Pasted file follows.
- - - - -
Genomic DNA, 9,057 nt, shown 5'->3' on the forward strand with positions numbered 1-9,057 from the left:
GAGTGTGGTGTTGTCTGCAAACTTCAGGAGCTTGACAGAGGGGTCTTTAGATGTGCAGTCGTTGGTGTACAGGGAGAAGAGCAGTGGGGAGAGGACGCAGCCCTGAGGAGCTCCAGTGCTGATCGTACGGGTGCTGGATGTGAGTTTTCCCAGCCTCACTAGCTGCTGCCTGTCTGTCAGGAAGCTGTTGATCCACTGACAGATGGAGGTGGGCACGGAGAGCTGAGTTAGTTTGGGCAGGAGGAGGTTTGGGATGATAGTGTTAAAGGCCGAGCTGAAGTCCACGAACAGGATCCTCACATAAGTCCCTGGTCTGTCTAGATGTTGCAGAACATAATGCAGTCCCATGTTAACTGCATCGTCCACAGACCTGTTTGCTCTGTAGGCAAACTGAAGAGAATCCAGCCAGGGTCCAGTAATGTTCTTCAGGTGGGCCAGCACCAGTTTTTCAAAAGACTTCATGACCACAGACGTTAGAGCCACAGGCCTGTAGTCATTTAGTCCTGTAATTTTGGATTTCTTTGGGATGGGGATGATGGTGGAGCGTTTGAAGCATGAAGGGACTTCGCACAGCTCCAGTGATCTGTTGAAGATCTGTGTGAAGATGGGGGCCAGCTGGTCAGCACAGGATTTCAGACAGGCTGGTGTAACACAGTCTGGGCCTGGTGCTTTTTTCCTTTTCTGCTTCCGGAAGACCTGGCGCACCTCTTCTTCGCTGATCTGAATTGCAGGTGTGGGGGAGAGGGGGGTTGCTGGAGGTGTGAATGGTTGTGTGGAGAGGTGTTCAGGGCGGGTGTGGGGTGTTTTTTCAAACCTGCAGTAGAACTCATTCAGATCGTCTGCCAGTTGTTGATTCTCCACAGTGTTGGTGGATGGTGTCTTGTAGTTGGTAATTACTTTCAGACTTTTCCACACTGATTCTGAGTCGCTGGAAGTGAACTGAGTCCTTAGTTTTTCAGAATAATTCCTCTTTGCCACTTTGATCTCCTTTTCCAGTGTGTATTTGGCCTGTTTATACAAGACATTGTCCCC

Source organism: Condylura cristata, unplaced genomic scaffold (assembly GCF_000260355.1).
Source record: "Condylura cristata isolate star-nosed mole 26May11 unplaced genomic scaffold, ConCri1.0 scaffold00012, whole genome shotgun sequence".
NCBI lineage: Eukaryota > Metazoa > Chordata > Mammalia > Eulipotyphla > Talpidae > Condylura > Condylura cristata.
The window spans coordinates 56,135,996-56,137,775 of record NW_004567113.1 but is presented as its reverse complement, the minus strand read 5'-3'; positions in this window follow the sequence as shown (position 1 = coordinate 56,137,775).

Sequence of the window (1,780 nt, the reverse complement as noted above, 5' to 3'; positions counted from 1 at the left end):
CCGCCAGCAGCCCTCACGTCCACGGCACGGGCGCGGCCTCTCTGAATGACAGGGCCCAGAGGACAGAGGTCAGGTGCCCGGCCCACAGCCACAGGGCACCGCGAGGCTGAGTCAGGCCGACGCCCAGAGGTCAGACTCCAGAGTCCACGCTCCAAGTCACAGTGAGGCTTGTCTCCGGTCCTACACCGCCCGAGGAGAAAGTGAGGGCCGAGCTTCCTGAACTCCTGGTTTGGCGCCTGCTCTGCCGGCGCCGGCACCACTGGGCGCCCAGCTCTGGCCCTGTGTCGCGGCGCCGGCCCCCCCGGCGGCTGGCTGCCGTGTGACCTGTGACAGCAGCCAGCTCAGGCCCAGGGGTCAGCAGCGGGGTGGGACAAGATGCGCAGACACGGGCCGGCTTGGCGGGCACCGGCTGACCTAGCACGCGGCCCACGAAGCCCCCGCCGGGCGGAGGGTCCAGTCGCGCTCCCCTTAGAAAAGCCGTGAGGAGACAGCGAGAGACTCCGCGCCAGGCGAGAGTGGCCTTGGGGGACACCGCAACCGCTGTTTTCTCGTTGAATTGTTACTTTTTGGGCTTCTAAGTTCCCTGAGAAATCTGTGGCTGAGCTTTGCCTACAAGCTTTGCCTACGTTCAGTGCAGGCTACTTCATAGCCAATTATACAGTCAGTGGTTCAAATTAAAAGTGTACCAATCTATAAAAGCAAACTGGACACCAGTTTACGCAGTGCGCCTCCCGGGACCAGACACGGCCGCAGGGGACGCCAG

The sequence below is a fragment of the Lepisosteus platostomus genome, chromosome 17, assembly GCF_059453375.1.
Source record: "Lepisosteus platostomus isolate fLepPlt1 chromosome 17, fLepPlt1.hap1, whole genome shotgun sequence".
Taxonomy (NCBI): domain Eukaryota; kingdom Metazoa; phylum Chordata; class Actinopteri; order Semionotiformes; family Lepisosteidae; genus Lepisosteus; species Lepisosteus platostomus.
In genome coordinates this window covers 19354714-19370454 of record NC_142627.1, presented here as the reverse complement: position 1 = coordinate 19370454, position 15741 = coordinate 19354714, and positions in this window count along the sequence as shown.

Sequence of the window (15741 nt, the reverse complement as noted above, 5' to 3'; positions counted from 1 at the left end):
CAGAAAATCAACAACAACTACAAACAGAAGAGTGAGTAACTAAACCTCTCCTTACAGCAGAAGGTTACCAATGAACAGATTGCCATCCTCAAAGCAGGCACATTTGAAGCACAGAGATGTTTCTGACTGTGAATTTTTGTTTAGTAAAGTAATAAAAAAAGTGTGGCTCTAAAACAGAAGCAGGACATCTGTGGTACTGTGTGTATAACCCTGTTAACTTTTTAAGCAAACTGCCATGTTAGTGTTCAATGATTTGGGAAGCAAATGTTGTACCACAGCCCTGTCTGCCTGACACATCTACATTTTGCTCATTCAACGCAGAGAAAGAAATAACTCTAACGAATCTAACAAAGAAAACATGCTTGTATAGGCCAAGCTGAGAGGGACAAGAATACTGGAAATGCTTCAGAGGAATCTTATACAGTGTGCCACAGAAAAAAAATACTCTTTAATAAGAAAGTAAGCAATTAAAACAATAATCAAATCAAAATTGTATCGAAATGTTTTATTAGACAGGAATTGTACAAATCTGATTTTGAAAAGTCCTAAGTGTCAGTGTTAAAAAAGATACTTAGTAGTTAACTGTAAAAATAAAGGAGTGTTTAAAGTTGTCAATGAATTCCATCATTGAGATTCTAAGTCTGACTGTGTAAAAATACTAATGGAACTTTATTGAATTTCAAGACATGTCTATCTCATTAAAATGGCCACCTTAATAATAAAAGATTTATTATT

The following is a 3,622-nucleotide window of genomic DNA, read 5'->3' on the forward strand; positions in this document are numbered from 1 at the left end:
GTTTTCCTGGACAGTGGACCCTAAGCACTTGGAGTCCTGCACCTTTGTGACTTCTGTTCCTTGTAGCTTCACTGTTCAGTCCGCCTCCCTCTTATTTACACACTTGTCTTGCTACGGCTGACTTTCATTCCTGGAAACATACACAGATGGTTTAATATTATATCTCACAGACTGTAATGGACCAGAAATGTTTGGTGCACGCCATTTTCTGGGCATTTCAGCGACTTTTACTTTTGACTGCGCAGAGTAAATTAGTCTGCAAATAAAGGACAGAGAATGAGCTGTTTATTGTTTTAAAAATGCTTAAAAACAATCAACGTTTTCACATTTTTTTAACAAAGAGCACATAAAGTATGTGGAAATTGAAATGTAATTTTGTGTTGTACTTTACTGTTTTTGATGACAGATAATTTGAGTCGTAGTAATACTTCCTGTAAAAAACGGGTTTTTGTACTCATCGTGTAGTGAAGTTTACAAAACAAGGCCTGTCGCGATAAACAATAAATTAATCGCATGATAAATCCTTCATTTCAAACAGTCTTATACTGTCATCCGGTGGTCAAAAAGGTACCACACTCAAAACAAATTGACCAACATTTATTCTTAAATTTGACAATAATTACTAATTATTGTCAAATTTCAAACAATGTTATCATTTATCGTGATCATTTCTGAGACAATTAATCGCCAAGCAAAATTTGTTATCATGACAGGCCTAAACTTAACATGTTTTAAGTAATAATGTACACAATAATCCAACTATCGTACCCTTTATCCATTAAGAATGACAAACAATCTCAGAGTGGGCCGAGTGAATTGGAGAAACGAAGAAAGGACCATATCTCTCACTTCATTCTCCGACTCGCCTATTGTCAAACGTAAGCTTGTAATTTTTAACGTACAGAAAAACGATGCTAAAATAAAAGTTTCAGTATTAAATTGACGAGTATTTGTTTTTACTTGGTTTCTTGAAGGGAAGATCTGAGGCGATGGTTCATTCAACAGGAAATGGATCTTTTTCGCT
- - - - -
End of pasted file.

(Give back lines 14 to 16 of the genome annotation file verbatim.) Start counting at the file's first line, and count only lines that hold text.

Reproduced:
CAGAAAATCAACAACAACTACAAACAGAAGAGTGAGTAACTAAACCTCTCCTTACAGCAGAAGGTTACCAATGAACAGATTGCCATCCTCAAAGCAGGCACATTTGAAGCACAGAGATGTTTCTGACTGTGAATTTTTGTTTAGTAAAGTAATAAAAAAAGTGTGGCTCTAAAACAGAAGCAGGACATCTGTGGTACTGTGTGTATAACCCTGTTAACTTTTTAAGCAAACTGCCATGTTAGTGTTCAATGATTTGGGAAGCAAATGTTGTACCACAGCCCTGTCTGCCTGACACATCTACATTTTGCTCATTCAACGCAGAGAAAGAAATAACTCTAACGAATCTAACAAAGAAAACATGCTTGTATAGGCCAAGCTGAGAGGGACAAGAATACTGGAAATGCTTCAGAGGAATCTTATACAGTGTGCCACAGAAAAAAAATACTCTTTAATAAGAAAGTAAGCAATTAAAACAATAATCAAATCAAAATTGTATCGAAATGTTTTATTAGACAGGAATTGTACAAATCTGATTTTGAAAAGTCCTAAGTGTCAGTGTTAAAAAAGATACTTAGTAGTTAACTGTAAAAATAAAGGAGTGTTTAAAGTTGTCAATGAATTCCATCATTGAGATTCTAAGTCTGACTGTGTAAAAATACTAATGGAACTTTATTGAATTTCAAGACATGTCTATCTCATTAAAATGGCCACCTTAATAATAAAAGATTTATTATT

The following is a 3,622-nucleotide window of genomic DNA, read 5'->3' on the forward strand; positions in this document are numbered from 1 at the left end:
GTTTTCCTGGACAGTGGACCCTAAGCACTTGGAGTCCTGCACCTTTGTGACTTCTGTTCCTTGTAGCTTCACTGTTCAGTCCGCCTCCCTCTTATTTACACACTTGTCTTGCTACGGCTGACTTTCATTCCTGGAAACATACACAGATGGTTTAATATTATATCTCACAGACTGTAATGGACCAGAAATGTTTGGTGCACGCCATTTTCTGGGCATTTCAGCGACTTTTACTTTTGACTGCGCAGAGTAAATTAGTCTGCAAATAAAGGACAGAGAATGAGCTGTTTATTGTTTTAAAAATGCTTAAAAACAATCAACGTTTTCACATTTTTTTAACAAAGAGCACATAAAGTATGTGGAAATTGAAATGTAATTTTGTGTTGTACTTTACTGTTTTTGATGACAGATAATTTGAGTCGTAGTAATACTTCCTGTAAAAAACGGGTTTTTGTACTCATCGTGTAGTGAAGTTTACAAAACAAGGCCTGTCGCGATAAACAATAAATTAATCGCATGATAAATCCTTCATTTCAAACAGTCTTATACTGTCATCCGGTGGTCAAAAAGGTACCACACTCAAAACAAATTGACCAACATTTATTCTTAAATTTGACAATAATTACTAATTATTGTCAAATTTCAAACAATGTTATCATTTATCGTGATCATTTCTGAGACAATTAATCGCCAAGCAAAATTTGTTATCATGACAGGCCTAAACTTAACATGTTTTAAGTAATAATGTACACAATAATCCAACTATCGTACCCTTTATCCATTAAGAATGACAAACAATCTCAGAGTGGGCCGAGTGAATTGGAGAAACGAAGAAAGGACCATATCTCTCACTTCATTCTCCGACTCGCCTATTGTCAAACGTAAGCTTGTAATTTTTAACGTACAGAAAAACGATGCTAAAATAAAAGTTTCAGTATTAAATTGACGAGTATTTGTTTTTACTTGGTTTCTTGAAGGGAAGATCTGAGGCGATGGTTCATTCAACAGGAAATGGATCTTTTTCGCT